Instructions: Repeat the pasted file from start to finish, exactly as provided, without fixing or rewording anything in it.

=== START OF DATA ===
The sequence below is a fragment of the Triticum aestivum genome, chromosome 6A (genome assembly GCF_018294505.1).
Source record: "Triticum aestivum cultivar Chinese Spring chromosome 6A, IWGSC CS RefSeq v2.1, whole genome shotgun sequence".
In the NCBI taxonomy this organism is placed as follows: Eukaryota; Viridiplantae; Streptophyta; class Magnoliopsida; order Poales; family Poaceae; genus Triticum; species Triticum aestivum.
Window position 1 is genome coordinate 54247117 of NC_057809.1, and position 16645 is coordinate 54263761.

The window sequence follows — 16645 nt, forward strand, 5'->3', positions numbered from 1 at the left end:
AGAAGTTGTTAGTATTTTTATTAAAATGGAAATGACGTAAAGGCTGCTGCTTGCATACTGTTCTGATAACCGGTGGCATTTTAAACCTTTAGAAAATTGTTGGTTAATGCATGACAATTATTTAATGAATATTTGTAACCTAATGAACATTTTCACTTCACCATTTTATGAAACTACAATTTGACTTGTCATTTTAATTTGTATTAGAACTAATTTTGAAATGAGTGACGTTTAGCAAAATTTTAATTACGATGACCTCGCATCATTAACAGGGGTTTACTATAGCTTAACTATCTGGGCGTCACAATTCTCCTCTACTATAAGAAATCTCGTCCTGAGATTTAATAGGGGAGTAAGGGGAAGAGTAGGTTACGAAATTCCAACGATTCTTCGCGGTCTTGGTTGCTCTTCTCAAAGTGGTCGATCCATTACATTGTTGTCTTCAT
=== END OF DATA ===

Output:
The sequence below is a fragment of the Triticum aestivum genome, chromosome 6A (genome assembly GCF_018294505.1).
Source record: "Triticum aestivum cultivar Chinese Spring chromosome 6A, IWGSC CS RefSeq v2.1, whole genome shotgun sequence".
In the NCBI taxonomy this organism is placed as follows: Eukaryota; Viridiplantae; Streptophyta; class Magnoliopsida; order Poales; family Poaceae; genus Triticum; species Triticum aestivum.
Window position 1 is genome coordinate 54247117 of NC_057809.1, and position 16645 is coordinate 54263761.

The window sequence follows — 16645 nt, forward strand, 5'->3', positions numbered from 1 at the left end:
AGAAGTTGTTAGTATTTTTATTAAAATGGAAATGACGTAAAGGCTGCTGCTTGCATACTGTTCTGATAACCGGTGGCATTTTAAACCTTTAGAAAATTGTTGGTTAATGCATGACAATTATTTAATGAATATTTGTAACCTAATGAACATTTTCACTTCACCATTTTATGAAACTACAATTTGACTTGTCATTTTAATTTGTATTAGAACTAATTTTGAAATGAGTGACGTTTAGCAAAATTTTAATTACGATGACCTCGCATCATTAACAGGGGTTTACTATAGCTTAACTATCTGGGCGTCACAATTCTCCTCTACTATAAGAAATCTCGTCCTGAGATTTAATAGGGGAGTAAGGGGAAGAGTAGGTTACGAAATTCCAACGATTCTTCGCGGTCTTGGTTGCTCTTCTCAAAGTGGTCGATCCATTACATTGTTGTCTTCAT